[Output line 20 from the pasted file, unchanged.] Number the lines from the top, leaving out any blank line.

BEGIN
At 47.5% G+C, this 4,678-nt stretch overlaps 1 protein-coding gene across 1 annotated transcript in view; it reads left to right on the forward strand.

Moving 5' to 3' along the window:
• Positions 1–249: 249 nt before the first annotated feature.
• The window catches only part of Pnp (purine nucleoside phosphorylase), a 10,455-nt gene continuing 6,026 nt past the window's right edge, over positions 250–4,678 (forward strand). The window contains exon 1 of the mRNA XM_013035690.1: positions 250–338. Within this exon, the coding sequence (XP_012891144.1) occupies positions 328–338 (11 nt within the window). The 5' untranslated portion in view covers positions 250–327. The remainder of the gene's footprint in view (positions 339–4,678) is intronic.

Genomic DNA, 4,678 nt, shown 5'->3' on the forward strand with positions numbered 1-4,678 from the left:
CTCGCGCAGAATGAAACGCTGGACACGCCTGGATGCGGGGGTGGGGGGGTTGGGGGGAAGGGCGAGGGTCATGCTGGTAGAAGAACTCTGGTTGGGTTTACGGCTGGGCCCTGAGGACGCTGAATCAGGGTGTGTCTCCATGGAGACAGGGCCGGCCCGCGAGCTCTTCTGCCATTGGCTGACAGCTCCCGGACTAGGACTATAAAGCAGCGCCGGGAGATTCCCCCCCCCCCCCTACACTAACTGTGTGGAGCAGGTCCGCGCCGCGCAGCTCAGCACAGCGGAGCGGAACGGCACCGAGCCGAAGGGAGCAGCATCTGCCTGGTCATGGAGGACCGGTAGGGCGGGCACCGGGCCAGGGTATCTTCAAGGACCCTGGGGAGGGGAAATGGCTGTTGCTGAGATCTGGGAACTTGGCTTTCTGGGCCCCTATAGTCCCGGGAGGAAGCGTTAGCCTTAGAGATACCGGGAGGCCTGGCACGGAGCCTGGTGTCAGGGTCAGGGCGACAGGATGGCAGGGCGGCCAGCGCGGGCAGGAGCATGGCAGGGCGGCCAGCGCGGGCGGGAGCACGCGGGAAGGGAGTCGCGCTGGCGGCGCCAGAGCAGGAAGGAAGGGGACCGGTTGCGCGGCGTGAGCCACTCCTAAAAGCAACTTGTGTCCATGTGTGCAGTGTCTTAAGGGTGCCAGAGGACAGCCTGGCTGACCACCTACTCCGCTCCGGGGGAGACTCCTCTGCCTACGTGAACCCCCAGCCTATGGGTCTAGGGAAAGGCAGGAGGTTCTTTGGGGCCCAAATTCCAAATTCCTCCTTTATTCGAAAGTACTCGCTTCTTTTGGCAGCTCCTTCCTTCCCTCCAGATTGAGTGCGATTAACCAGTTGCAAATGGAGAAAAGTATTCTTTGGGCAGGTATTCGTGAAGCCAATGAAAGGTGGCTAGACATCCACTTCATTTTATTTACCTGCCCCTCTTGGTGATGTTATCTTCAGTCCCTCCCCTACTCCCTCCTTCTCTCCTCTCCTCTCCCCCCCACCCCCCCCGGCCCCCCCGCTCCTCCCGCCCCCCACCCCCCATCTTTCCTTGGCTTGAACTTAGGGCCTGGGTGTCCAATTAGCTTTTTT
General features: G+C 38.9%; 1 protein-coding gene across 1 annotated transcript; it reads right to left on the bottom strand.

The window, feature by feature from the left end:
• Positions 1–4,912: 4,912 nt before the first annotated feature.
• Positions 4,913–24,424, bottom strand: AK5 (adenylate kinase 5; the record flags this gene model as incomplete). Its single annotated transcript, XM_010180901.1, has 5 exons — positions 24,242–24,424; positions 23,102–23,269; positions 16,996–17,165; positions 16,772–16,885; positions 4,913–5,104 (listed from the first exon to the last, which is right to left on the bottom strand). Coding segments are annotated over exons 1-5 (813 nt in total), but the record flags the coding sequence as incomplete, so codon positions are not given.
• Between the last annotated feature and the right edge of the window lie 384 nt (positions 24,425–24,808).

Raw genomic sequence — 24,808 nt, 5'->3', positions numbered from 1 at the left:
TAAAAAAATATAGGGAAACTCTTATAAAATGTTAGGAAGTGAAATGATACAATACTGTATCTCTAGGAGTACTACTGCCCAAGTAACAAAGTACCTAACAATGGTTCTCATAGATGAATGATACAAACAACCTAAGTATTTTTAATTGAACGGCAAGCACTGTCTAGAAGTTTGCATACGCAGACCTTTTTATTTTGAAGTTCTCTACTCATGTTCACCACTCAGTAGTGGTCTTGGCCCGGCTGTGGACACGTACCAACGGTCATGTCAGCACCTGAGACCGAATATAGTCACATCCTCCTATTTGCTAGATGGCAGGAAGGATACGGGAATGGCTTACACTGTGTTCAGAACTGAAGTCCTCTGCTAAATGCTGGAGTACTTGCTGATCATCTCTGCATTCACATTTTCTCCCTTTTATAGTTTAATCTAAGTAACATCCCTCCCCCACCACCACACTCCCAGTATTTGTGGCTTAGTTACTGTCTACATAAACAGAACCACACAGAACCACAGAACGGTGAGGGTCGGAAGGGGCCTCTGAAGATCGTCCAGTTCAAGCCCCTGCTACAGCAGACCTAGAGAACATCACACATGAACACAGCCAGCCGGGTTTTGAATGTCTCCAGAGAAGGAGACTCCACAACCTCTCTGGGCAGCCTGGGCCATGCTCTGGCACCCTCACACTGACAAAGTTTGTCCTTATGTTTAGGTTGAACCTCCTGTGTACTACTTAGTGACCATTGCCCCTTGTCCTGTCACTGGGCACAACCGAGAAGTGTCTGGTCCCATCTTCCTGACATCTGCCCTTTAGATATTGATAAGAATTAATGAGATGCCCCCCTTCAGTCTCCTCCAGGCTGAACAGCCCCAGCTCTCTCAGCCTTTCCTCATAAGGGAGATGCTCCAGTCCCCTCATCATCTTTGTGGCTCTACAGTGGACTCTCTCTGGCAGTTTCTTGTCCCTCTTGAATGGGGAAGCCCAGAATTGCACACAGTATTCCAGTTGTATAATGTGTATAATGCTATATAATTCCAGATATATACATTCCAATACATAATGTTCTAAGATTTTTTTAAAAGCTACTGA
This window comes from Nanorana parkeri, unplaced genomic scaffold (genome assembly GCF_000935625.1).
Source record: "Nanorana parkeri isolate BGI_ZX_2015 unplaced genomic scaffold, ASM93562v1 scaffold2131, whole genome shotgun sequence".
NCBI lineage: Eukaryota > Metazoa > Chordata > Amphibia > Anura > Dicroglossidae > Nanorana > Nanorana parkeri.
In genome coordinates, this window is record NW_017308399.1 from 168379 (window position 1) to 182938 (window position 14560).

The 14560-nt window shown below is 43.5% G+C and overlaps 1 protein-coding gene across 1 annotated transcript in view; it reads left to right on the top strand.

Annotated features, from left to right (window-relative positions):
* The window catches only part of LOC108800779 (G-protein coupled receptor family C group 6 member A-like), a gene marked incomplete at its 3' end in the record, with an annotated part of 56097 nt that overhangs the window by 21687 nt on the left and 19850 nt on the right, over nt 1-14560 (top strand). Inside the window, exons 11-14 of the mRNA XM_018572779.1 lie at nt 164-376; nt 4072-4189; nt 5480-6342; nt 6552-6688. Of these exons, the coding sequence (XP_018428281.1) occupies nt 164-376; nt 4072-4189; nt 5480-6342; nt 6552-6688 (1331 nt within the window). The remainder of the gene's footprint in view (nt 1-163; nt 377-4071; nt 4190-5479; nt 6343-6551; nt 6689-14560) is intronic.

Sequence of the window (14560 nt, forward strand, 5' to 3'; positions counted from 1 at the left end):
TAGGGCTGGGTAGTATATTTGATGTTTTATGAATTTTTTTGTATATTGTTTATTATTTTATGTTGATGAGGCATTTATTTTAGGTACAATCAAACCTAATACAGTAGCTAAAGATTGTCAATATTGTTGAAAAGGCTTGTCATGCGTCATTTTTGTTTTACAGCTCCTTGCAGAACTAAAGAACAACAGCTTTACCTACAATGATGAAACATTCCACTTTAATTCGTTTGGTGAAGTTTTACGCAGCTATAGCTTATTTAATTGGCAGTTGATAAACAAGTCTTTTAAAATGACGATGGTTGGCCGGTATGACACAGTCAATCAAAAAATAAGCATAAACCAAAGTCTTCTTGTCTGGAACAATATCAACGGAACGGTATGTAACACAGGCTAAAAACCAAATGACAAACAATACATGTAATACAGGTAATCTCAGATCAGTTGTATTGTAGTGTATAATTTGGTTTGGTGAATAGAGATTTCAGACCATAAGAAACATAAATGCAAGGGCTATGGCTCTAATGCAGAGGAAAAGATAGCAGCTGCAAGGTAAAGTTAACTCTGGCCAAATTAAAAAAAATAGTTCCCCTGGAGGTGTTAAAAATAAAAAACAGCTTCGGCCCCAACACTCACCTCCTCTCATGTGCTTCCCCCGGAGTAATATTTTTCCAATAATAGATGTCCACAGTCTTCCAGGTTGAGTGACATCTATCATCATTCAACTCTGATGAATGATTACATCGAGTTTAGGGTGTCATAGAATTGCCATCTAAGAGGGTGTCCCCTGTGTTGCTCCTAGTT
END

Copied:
* The window catches only part of LOC108800779 (G-protein coupled receptor family C group 6 member A-like), a gene marked incomplete at its 3' end in the record, with an annotated part of 56097 nt that overhangs the window by 21687 nt on the left and 19850 nt on the right, over nt 1-14560 (top strand). Inside the window, exons 11-14 of the mRNA XM_018572779.1 lie at nt 164-376; nt 4072-4189; nt 5480-6342; nt 6552-6688. Of these exons, the coding sequence (XP_018428281.1) occupies nt 164-376; nt 4072-4189; nt 5480-6342; nt 6552-6688 (1331 nt within the window). The remainder of the gene's footprint in view (nt 1-163; nt 377-4071; nt 4190-5479; nt 6343-6551; nt 6689-14560) is intronic.